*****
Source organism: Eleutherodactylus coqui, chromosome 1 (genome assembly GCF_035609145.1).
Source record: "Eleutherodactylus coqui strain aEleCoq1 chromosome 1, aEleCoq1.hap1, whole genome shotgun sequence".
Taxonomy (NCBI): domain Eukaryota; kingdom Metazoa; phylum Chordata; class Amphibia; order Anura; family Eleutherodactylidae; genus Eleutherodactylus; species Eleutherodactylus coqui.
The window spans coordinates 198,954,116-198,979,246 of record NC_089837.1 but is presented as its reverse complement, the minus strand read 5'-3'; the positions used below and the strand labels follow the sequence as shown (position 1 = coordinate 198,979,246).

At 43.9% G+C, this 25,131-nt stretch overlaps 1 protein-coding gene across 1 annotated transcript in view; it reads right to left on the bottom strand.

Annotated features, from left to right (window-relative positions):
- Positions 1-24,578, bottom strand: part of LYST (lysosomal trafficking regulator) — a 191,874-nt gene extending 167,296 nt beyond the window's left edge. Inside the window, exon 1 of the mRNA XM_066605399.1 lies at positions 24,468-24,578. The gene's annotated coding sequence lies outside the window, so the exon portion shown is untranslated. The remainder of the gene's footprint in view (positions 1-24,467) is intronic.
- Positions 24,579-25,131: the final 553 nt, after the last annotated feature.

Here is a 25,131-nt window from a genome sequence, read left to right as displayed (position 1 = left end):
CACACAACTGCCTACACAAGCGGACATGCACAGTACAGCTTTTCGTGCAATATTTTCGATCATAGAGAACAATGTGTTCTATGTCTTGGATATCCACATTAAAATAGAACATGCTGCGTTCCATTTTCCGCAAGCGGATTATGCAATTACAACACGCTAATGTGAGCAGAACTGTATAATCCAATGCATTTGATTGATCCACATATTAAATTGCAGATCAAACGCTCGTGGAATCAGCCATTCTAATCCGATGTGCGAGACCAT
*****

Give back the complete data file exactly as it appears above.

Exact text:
Source organism: Eleutherodactylus coqui, chromosome 1 (genome assembly GCF_035609145.1).
Source record: "Eleutherodactylus coqui strain aEleCoq1 chromosome 1, aEleCoq1.hap1, whole genome shotgun sequence".
Taxonomy (NCBI): domain Eukaryota; kingdom Metazoa; phylum Chordata; class Amphibia; order Anura; family Eleutherodactylidae; genus Eleutherodactylus; species Eleutherodactylus coqui.
The window spans coordinates 198,954,116-198,979,246 of record NC_089837.1 but is presented as its reverse complement, the minus strand read 5'-3'; the positions used below and the strand labels follow the sequence as shown (position 1 = coordinate 198,979,246).

At 43.9% G+C, this 25,131-nt stretch overlaps 1 protein-coding gene across 1 annotated transcript in view; it reads right to left on the bottom strand.

Annotated features, from left to right (window-relative positions):
- Positions 1-24,578, bottom strand: part of LYST (lysosomal trafficking regulator) — a 191,874-nt gene extending 167,296 nt beyond the window's left edge. Inside the window, exon 1 of the mRNA XM_066605399.1 lies at positions 24,468-24,578. The gene's annotated coding sequence lies outside the window, so the exon portion shown is untranslated. The remainder of the gene's footprint in view (positions 1-24,467) is intronic.
- Positions 24,579-25,131: the final 553 nt, after the last annotated feature.

Here is a 25,131-nt window from a genome sequence, read left to right as displayed (position 1 = left end):
CACACAACTGCCTACACAAGCGGACATGCACAGTACAGCTTTTCGTGCAATATTTTCGATCATAGAGAACAATGTGTTCTATGTCTTGGATATCCACATTAAAATAGAACATGCTGCGTTCCATTTTCCGCAAGCGGATTATGCAATTACAACACGCTAATGTGAGCAGAACTGTATAATCCAATGCATTTGATTGATCCACATATTAAATTGCAGATCAAACGCTCGTGGAATCAGCCATTCTAATCCGATGTGCGAGACCAT